As a part of the ongoing student fake news detection challenge, I have asked the groups to share some of their “ah hah” moments working with the data. We did not want the teams to give away their best (potentially contest-winning) insights. Rather, just a few field notes that might inspire others to take part or think about the challenge in a new way. Here is version one of our “Student Field Notes: The Hunt for Fake News”:
- We thought it was really cool how you could advance filter each archive for the specific keywords we needed for our research. It took us really long to figure out the buckets and how toggle with the settings, but once we got it, everything went really smoothly.
- For our group, our research is focused on what spread faster and more effectively, Fake news or the stories that clarified the fake news is indeed fake. We found it is easy to focus on this very specific aspect of fake news, and harder to try to both apply sentiment analysis while collected quantitative data.
- Our ah-ha moment was when we discovered how to use the time-period tracker to help us determine when the tweets were created from any given dataset. For our future research, we are planning to use this time-period tracker to help us identify major events that occurred during that period. Thus, this will allow us to understand how twitter users feel based on the events that occurred.
- So far we have noticed two significant trends within the metadata that seem to be correlated with supporting Breitbart. First, is that many of the user profiles are dedicated almost exclusively to supporting Trump or conservatism in general. A second important trend pertains to the user descriptions. We found that a significant majority of the profiles that retweet or support Breitbart in one way or another mention their political stance in their user description. For example, many explicitly state that they support Trump, are conservative, and so on. This seems to support a concept from our literature review called “belief perseverence” which pertains to how things such as political ideology or religious affiliation are interconnected with how people identify themselves. The fact that these people consider being a Trump supporter such an important aspect of their identity that their brief user description revolves around it seems to be an interesting trend that we plan to explore further.
- Deduplicated archive -> filter out tweets containing “polls” in the text of the tweet and create bucket with that -> from that bucket we then would insert the name of a swing state and filter that particular state from our “dedupe polls bucket”-> Now we have buckets that contain the name of a swing state (Florida, Ohio, etc) -> create another bucket that only shows tweets about the polls following the election in a particular state i.e- We have a bucket that contains tweets that contain “florida” and “polls” in the text, but all the tweets are from after the primary in that state so that we don’t have units containing data about the primary polls. Using three codes (trump leading the polls, the polls are tied, clinton is leading the polls) The result from 120 units coded yielded 43% of the tweets said trump was winning, 15% tied, and 42% said clinton was winning. The actual results of the florida election were 49% trump and 47.8% clinton. Of course this could easily change as the volume of tweets increases but this was something I found interesting so far during my coding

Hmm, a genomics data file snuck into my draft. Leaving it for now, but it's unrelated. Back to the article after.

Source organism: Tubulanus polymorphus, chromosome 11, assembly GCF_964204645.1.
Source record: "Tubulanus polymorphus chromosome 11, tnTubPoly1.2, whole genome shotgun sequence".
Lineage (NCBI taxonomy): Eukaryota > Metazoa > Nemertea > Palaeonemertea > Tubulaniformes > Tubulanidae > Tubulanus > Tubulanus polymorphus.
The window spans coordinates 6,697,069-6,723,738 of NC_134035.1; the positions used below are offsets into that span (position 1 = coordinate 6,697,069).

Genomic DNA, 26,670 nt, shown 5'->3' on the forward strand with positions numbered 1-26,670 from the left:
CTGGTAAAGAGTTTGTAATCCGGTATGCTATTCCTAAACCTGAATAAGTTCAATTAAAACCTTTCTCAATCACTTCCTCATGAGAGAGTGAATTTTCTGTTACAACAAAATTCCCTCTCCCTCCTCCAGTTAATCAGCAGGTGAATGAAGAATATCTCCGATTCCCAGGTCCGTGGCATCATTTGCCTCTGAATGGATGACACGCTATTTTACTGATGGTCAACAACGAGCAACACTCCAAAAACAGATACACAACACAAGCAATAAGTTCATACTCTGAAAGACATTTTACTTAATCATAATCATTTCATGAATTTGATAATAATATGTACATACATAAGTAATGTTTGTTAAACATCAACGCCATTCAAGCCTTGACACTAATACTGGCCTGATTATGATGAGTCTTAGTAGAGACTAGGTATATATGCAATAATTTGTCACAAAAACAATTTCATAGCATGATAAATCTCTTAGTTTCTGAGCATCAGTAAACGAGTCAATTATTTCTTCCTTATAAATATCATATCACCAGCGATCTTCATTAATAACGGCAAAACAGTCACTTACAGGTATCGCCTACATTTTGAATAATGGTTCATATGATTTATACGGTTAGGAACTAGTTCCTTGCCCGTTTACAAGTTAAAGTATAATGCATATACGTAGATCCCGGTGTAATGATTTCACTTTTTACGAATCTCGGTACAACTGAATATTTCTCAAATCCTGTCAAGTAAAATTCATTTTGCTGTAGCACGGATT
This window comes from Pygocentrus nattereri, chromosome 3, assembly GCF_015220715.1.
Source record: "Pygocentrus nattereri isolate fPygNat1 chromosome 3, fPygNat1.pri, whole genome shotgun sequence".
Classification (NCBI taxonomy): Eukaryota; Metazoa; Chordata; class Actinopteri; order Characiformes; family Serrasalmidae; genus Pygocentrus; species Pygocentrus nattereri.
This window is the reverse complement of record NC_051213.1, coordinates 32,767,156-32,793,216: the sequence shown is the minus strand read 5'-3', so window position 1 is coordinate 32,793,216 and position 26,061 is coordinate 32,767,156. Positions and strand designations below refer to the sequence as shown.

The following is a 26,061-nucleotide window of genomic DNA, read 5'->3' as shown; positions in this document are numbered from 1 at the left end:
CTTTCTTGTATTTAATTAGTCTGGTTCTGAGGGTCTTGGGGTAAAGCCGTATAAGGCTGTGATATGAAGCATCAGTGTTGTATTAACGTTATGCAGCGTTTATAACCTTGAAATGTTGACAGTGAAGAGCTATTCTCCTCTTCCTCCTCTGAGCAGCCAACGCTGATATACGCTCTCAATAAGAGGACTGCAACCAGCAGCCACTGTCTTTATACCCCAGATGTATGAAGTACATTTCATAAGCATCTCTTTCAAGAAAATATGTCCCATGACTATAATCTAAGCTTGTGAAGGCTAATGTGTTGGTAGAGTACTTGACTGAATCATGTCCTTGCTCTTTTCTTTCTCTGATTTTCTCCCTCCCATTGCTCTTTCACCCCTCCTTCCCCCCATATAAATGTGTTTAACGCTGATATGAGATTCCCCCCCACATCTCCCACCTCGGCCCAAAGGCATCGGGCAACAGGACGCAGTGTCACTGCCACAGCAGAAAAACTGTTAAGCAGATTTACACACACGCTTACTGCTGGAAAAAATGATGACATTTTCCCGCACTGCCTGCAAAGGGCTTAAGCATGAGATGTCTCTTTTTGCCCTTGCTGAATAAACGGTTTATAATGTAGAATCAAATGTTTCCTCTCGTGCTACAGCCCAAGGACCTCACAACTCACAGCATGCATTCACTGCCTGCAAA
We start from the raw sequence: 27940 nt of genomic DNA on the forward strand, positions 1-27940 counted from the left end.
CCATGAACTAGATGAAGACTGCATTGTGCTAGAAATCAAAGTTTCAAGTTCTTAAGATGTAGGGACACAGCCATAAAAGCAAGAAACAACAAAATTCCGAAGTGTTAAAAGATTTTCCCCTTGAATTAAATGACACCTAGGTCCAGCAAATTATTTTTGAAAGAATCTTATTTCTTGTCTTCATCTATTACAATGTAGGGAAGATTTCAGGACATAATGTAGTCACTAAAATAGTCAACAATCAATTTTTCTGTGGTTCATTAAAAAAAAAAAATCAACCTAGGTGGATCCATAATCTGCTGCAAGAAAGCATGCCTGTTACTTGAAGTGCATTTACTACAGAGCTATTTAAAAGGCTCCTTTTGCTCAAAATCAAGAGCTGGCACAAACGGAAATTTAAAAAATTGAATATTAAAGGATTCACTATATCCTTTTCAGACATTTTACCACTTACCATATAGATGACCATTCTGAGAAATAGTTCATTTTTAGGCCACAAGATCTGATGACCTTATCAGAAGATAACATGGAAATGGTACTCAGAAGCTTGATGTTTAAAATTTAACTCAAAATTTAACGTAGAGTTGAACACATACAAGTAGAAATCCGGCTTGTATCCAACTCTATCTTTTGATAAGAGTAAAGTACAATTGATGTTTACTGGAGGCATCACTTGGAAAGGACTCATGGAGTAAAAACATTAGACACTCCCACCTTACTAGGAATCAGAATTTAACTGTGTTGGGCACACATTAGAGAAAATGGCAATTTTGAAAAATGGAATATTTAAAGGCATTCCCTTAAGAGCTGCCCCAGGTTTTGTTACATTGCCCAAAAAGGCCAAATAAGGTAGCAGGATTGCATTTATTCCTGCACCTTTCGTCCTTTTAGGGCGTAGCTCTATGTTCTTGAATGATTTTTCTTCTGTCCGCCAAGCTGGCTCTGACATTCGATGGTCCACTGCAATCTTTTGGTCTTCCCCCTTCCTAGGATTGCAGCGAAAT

- This moment came when we found out that 547 out of the 880 tweets that we coded were in the category of “Trump/Believer”. This data will allow us to employ our reasons for why human processing is not the golden standard, specifically in regards to hardwired errors of reasoning and prejudice. This proves that there is a significant correlation between trump supporters and believers of fake news. The focus going forward: Trump believers: code for prejudice or hard wired of reasoning. Examine them qualitatively to determine why they put in each category. Trump non-believers to see if they use intuition or reasoning in their argument.
We hope to find the southern states being bias towards the construction of President Trump’s and support the decision to construct it. Most of the states that are in support of this wall would be labeled as “Red States” according to the US Election Polls. While those states registered as “Blue States” would be opposed to the construction of President Trump’s wall. We also believe that different media outlets are a factor in how individuals are seeing the wall. We believe that conservative news media outlets and the way they distribute their information factors into how individuals see the construction of the wall.